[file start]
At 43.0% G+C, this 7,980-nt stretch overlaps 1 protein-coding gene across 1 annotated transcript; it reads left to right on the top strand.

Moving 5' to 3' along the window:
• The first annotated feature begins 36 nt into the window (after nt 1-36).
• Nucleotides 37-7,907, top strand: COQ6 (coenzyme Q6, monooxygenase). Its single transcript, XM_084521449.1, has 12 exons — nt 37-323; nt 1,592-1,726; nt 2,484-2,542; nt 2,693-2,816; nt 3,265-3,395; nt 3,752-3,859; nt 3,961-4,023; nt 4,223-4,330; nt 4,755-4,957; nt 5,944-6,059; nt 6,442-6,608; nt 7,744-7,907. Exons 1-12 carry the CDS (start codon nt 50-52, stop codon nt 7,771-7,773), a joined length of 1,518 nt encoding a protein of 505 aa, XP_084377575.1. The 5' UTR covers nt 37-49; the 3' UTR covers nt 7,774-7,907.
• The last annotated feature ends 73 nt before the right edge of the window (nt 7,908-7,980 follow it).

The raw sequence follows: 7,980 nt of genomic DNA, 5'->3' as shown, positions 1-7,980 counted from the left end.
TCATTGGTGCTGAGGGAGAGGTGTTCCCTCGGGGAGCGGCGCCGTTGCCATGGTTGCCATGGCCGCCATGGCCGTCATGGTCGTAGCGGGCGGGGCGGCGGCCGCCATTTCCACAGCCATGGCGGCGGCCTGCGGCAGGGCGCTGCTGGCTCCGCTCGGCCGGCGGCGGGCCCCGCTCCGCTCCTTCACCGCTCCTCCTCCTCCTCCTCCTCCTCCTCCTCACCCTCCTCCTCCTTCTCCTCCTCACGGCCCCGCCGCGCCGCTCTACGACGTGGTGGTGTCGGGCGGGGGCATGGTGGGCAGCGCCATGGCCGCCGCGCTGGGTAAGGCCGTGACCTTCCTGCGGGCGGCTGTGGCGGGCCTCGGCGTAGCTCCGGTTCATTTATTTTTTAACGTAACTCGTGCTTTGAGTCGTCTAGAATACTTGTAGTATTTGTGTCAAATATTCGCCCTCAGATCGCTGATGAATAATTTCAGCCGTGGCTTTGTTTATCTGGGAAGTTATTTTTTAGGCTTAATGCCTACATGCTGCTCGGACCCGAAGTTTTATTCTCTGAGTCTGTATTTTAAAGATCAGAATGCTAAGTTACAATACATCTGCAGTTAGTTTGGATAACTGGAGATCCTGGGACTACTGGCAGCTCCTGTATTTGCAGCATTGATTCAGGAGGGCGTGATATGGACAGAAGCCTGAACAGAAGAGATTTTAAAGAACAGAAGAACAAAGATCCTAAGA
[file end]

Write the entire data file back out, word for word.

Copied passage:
At 43.0% G+C, this 7,980-nt stretch overlaps 1 protein-coding gene across 1 annotated transcript; it reads left to right on the top strand.

Moving 5' to 3' along the window:
• The first annotated feature begins 36 nt into the window (after nt 1-36).
• Nucleotides 37-7,907, top strand: COQ6 (coenzyme Q6, monooxygenase). Its single transcript, XM_084521449.1, has 12 exons — nt 37-323; nt 1,592-1,726; nt 2,484-2,542; nt 2,693-2,816; nt 3,265-3,395; nt 3,752-3,859; nt 3,961-4,023; nt 4,223-4,330; nt 4,755-4,957; nt 5,944-6,059; nt 6,442-6,608; nt 7,744-7,907. Exons 1-12 carry the CDS (start codon nt 50-52, stop codon nt 7,771-7,773), a joined length of 1,518 nt encoding a protein of 505 aa, XP_084377575.1. The 5' UTR covers nt 37-49; the 3' UTR covers nt 7,774-7,907.
• The last annotated feature ends 73 nt before the right edge of the window (nt 7,908-7,980 follow it).

The raw sequence follows: 7,980 nt of genomic DNA, 5'->3' as shown, positions 1-7,980 counted from the left end.
TCATTGGTGCTGAGGGAGAGGTGTTCCCTCGGGGAGCGGCGCCGTTGCCATGGTTGCCATGGCCGCCATGGCCGTCATGGTCGTAGCGGGCGGGGCGGCGGCCGCCATTTCCACAGCCATGGCGGCGGCCTGCGGCAGGGCGCTGCTGGCTCCGCTCGGCCGGCGGCGGGCCCCGCTCCGCTCCTTCACCGCTCCTCCTCCTCCTCCTCCTCCTCCTCCTCACCCTCCTCCTCCTTCTCCTCCTCACGGCCCCGCCGCGCCGCTCTACGACGTGGTGGTGTCGGGCGGGGGCATGGTGGGCAGCGCCATGGCCGCCGCGCTGGGTAAGGCCGTGACCTTCCTGCGGGCGGCTGTGGCGGGCCTCGGCGTAGCTCCGGTTCATTTATTTTTTAACGTAACTCGTGCTTTGAGTCGTCTAGAATACTTGTAGTATTTGTGTCAAATATTCGCCCTCAGATCGCTGATGAATAATTTCAGCCGTGGCTTTGTTTATCTGGGAAGTTATTTTTTAGGCTTAATGCCTACATGCTGCTCGGACCCGAAGTTTTATTCTCTGAGTCTGTATTTTAAAGATCAGAATGCTAAGTTACAATACATCTGCAGTTAGTTTGGATAACTGGAGATCCTGGGACTACTGGCAGCTCCTGTATTTGCAGCATTGATTCAGGAGGGCGTGATATGGACAGAAGCCTGAACAGAAGAGATTTTAAAGAACAGAAGAACAAAGATCCTAAGA